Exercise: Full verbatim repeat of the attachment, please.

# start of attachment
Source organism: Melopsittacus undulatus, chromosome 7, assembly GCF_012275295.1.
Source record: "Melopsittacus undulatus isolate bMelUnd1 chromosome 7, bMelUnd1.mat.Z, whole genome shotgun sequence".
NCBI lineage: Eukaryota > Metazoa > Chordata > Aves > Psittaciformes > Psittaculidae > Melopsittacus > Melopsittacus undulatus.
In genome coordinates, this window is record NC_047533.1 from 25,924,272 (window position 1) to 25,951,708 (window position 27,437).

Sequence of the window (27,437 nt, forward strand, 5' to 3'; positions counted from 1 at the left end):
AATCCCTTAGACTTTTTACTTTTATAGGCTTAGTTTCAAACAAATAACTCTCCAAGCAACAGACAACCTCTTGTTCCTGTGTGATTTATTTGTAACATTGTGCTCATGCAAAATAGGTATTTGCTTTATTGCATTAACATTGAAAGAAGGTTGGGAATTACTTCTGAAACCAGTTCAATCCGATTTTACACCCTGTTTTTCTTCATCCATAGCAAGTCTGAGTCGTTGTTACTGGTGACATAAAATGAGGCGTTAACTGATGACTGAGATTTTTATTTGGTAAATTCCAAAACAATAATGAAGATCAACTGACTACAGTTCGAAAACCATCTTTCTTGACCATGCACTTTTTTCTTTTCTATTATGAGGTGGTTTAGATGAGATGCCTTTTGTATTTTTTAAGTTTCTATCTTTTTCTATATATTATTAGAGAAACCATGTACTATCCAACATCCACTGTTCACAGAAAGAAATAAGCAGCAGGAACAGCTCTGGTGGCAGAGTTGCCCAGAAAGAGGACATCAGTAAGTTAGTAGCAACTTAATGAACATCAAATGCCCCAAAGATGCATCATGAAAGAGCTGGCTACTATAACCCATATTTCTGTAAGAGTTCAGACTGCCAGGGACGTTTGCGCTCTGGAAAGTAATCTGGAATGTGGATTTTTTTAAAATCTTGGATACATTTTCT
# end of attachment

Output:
Source organism: Melopsittacus undulatus, chromosome 7, assembly GCF_012275295.1.
Source record: "Melopsittacus undulatus isolate bMelUnd1 chromosome 7, bMelUnd1.mat.Z, whole genome shotgun sequence".
NCBI lineage: Eukaryota > Metazoa > Chordata > Aves > Psittaciformes > Psittaculidae > Melopsittacus > Melopsittacus undulatus.
In genome coordinates, this window is record NC_047533.1 from 25,924,272 (window position 1) to 25,951,708 (window position 27,437).

Sequence of the window (27,437 nt, forward strand, 5' to 3'; positions counted from 1 at the left end):
AATCCCTTAGACTTTTTACTTTTATAGGCTTAGTTTCAAACAAATAACTCTCCAAGCAACAGACAACCTCTTGTTCCTGTGTGATTTATTTGTAACATTGTGCTCATGCAAAATAGGTATTTGCTTTATTGCATTAACATTGAAAGAAGGTTGGGAATTACTTCTGAAACCAGTTCAATCCGATTTTACACCCTGTTTTTCTTCATCCATAGCAAGTCTGAGTCGTTGTTACTGGTGACATAAAATGAGGCGTTAACTGATGACTGAGATTTTTATTTGGTAAATTCCAAAACAATAATGAAGATCAACTGACTACAGTTCGAAAACCATCTTTCTTGACCATGCACTTTTTTCTTTTCTATTATGAGGTGGTTTAGATGAGATGCCTTTTGTATTTTTTAAGTTTCTATCTTTTTCTATATATTATTAGAGAAACCATGTACTATCCAACATCCACTGTTCACAGAAAGAAATAAGCAGCAGGAACAGCTCTGGTGGCAGAGTTGCCCAGAAAGAGGACATCAGTAAGTTAGTAGCAACTTAATGAACATCAAATGCCCCAAAGATGCATCATGAAAGAGCTGGCTACTATAACCCATATTTCTGTAAGAGTTCAGACTGCCAGGGACGTTTGCGCTCTGGAAAGTAATCTGGAATGTGGATTTTTTTAAAATCTTGGATACATTTTCT